After meeting the requirements, the JBoss installation is performed in two different formats, either in source or binary format. A beginner can use the binary form of installation. The binary distribution is available in three different file formats.
The selection of the file format has to be done based on the platform you use.
The following are the steps to install the JBoss Server:
1. Open Chrome and navigate to the JBoss website and download the product.
2. Extract the server to any folder of your choice.
3. Once extracted, name the folder as JBoss-4.0.x. The version number will vary based on the version that you have installed.
4. Make sure that you are not extracting to a directory that consists of namespaces. Namespaces will lead to errors in the JBoss installation.
The JBoss application server is the incorporation of different components and services embedded in applications. Integrating into the JBoss application server is to provide an environment that allows customization to the application requirements. It is essential to ensure that only the necessary components have to be brought based on the applications’ baseline footprint. In simpler terms, the JBoss application server allows the developers to create, manage, and add the services to the system by choosing a customized environment that adds to the standard set of services of JBoss.
JBoss application servers consist of multiple layers. Each layer has its importance. Let us understand the purpose of each segment and its working process.
1. JBoss Microcontainer Layer
JBoss Microcontainer layer consists of a framework called Inversion of Control Framework, which allows the creation and configuration of simple Java objects. Every module of an application is represented as an object.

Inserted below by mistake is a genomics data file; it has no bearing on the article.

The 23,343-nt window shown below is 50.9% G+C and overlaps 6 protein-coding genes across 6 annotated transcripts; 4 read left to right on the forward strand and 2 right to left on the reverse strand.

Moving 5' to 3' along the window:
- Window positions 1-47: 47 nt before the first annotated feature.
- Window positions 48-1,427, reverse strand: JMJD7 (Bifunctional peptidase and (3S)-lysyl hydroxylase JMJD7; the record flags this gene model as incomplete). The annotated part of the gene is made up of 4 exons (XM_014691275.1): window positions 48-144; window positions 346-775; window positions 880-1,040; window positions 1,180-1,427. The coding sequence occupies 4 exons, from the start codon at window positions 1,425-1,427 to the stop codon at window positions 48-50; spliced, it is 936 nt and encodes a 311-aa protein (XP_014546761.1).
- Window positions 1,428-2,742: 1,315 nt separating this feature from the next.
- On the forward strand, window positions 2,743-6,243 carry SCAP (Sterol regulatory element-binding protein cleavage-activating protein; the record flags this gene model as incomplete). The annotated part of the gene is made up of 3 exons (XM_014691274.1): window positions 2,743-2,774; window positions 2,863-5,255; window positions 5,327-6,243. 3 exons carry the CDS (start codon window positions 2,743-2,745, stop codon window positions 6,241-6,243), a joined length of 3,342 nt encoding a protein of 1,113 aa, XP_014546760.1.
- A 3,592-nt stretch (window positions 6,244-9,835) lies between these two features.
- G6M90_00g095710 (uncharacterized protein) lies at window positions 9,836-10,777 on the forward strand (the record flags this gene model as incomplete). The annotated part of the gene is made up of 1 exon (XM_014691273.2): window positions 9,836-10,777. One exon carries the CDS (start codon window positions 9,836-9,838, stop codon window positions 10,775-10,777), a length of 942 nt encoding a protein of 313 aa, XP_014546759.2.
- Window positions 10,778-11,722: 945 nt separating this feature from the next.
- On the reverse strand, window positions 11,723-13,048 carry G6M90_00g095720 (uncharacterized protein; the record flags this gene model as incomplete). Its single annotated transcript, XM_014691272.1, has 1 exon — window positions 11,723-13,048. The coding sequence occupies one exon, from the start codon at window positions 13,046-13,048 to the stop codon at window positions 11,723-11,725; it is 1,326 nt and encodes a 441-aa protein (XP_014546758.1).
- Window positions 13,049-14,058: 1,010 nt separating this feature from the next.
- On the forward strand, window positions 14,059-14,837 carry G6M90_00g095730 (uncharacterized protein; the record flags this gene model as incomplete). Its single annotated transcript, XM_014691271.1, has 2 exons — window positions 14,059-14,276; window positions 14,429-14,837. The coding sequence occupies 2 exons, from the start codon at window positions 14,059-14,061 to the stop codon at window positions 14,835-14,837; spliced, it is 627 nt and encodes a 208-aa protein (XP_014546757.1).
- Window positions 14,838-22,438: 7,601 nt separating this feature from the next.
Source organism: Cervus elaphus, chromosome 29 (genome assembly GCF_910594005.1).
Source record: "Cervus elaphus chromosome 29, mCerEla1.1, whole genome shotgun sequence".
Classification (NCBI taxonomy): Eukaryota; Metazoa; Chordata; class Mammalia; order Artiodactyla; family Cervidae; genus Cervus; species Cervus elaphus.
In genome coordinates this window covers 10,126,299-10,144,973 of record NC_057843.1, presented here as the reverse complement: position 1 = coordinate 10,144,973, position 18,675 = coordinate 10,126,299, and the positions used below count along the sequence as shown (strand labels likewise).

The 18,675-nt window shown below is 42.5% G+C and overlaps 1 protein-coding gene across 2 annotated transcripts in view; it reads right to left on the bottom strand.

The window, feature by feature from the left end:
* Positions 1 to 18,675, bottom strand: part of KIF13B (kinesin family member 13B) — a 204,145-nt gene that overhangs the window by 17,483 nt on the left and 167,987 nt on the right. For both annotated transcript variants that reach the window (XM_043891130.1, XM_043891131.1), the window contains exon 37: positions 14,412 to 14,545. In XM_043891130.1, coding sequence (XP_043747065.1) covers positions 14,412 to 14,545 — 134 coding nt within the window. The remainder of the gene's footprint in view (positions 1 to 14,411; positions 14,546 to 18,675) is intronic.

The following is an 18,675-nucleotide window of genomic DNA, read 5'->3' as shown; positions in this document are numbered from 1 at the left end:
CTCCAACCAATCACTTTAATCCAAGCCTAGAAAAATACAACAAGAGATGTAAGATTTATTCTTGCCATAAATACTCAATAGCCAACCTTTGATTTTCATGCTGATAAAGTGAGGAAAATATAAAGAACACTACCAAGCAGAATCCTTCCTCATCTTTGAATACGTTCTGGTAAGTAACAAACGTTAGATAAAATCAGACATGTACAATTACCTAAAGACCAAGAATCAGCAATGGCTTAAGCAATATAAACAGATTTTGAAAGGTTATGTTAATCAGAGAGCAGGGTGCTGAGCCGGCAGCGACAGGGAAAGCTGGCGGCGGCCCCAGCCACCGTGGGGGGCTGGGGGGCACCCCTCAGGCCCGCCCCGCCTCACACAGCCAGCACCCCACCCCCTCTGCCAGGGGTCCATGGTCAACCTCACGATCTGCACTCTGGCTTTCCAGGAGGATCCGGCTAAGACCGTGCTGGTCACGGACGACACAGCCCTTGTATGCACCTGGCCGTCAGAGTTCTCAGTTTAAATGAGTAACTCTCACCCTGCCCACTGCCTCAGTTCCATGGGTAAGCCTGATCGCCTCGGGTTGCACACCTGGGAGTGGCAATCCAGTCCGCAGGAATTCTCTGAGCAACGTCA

JBoss Microcontainer Layer provides additional control over dependencies by following a lifecycle structure that is simple and improving all the time. It includes a Virtual File System along with the Virtual Deployment Framework. It uses an object-based kernel that allows transparent AOP integration.
2. Services Layer
The service layer provides a service-oriented architecture that uses POJO (Object-based Kernel). It provides the capability of tuning the system for the required services. It also includes defining and packaging the new services, which is accessible through Service Layer. Some examples include the EJB container, JSP container, messaging, pooling, security, etc.
3. Aspect Layer
Aspect Layer helps enhance the modularity of an application by performing some changes like separation of cross-cutting concerns. Aspect Layer uses a programming paradigm called AOP (Aspect-oriented programming). The aspect layer provides the flexibility to add objects, caching, security, remoteness, etc. during the development cycle.